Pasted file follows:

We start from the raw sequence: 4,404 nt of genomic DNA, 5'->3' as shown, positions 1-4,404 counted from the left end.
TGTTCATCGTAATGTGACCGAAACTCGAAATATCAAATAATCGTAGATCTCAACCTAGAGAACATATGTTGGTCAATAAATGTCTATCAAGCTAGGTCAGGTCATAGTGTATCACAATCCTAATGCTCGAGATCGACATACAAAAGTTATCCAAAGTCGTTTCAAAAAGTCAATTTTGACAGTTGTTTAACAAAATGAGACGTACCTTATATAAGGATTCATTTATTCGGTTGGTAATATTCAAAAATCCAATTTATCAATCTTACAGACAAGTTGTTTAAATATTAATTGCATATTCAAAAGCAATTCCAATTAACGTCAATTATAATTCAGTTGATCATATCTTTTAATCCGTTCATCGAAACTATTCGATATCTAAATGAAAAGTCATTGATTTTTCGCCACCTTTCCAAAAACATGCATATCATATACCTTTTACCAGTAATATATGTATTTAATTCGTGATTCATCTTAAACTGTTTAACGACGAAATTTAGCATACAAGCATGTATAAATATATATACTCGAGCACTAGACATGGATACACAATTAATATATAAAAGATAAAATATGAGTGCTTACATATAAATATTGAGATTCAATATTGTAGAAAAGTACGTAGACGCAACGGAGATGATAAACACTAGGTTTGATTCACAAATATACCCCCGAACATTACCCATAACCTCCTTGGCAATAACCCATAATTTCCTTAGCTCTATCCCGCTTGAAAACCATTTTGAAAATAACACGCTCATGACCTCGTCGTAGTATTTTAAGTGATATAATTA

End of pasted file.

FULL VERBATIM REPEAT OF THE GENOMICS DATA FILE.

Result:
We start from the raw sequence: 4,404 nt of genomic DNA, 5'->3' as shown, positions 1-4,404 counted from the left end.
TGTTCATCGTAATGTGACCGAAACTCGAAATATCAAATAATCGTAGATCTCAACCTAGAGAACATATGTTGGTCAATAAATGTCTATCAAGCTAGGTCAGGTCATAGTGTATCACAATCCTAATGCTCGAGATCGACATACAAAAGTTATCCAAAGTCGTTTCAAAAAGTCAATTTTGACAGTTGTTTAACAAAATGAGACGTACCTTATATAAGGATTCATTTATTCGGTTGGTAATATTCAAAAATCCAATTTATCAATCTTACAGACAAGTTGTTTAAATATTAATTGCATATTCAAAAGCAATTCCAATTAACGTCAATTATAATTCAGTTGATCATATCTTTTAATCCGTTCATCGAAACTATTCGATATCTAAATGAAAAGTCATTGATTTTTCGCCACCTTTCCAAAAACATGCATATCATATACCTTTTACCAGTAATATATGTATTTAATTCGTGATTCATCTTAAACTGTTTAACGACGAAATTTAGCATACAAGCATGTATAAATATATATACTCGAGCACTAGACATGGATACACAATTAATATATAAAAGATAAAATATGAGTGCTTACATATAAATATTGAGATTCAATATTGTAGAAAAGTACGTAGACGCAACGGAGATGATAAACACTAGGTTTGATTCACAAATATACCCCCGAACATTACCCATAACCTCCTTGGCAATAACCCATAATTTCCTTAGCTCTATCCCGCTTGAAAACCATTTTGAAAATAACACGCTCATGACCTCGTCGTAGTATTTTAAGTGATATAATTA